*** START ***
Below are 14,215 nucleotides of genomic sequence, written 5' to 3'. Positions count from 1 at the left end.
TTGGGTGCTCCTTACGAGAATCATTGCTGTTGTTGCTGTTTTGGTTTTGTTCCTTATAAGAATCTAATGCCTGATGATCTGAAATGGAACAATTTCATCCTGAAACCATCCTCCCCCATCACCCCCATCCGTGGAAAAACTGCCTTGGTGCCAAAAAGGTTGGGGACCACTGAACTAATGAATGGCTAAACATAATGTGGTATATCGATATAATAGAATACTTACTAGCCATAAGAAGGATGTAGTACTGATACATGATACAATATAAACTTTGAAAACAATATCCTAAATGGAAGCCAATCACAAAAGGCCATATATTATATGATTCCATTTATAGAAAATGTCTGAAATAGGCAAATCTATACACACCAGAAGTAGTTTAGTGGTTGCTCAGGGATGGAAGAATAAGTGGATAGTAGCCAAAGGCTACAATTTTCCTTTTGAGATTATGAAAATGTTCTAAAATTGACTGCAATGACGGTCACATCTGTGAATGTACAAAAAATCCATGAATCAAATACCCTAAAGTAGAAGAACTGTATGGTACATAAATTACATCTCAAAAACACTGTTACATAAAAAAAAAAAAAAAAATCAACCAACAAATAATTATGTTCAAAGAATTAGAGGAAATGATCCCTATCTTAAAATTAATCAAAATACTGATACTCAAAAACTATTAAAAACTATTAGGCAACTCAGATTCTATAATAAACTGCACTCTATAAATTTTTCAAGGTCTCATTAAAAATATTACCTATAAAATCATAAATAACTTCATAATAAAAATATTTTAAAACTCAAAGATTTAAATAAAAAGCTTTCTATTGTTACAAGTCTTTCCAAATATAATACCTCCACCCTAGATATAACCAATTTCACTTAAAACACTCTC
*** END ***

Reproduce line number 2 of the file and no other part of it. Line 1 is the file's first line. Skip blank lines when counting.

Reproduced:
TTGGGTGCTCCTTACGAGAATCATTGCTGTTGTTGCTGTTTTGGTTTTGTTCCTTATAAGAATCTAATGCCTGATGATCTGAAATGGAACAATTTCATCCTGAAACCATCCTCCCCCATCACCCCCATCCGTGGAAAAACTGCCTTGGTGCCAAAAAGGTTGGGGACCACTGAACTAATGAATGGCTAAACATAATGTGGTATATCGATATAATAGAATACTTACTAGCCATAAGAAGGATGTAGTACTGATACATGATACAATATAAACTTTGAAAACAATATCCTAAATGGAAGCCAATCACAAAAGGCCATATATTATATGATTCCATTTATAGAAAATGTCTGAAATAGGCAAATCTATACACACCAGAAGTAGTTTAGTGGTTGCTCAGGGATGGAAGAATAAGTGGATAGTAGCCAAAGGCTACAATTTTCCTTTTGAGATTATGAAAATGTTCTAAAATTGACTGCAATGACGGTCACATCTGTGAATGTACAAAAAATCCATGAATCAAATACCCTAAAGTAGAAGAACTGTATGGTACATAAATTACATCTCAAAAACACTGTTACATAAAAAAAAAAAAAAAAATCAACCAACAAATAATTATGTTCAAAGAATTAGAGGAAATGATCCCTATCTTAAAATTAATCAAAATACTGATACTCAAAAACTATTAAAAACTATTAGGCAACTCAGATTCTATAATAAACTGCACTCTATAAATTTTTCAAGGTCTCATTAAAAATATTACCTATAAAATCATAAATAACTTCATAATAAAAATATTTTAAAACTCAAAGATTTAAATAAAAAGCTTTCTATTGTTACAAGTCTTTCCAAATATAATACCTCCACCCTAGATATAACCAATTTCACTTAAAACACTCTC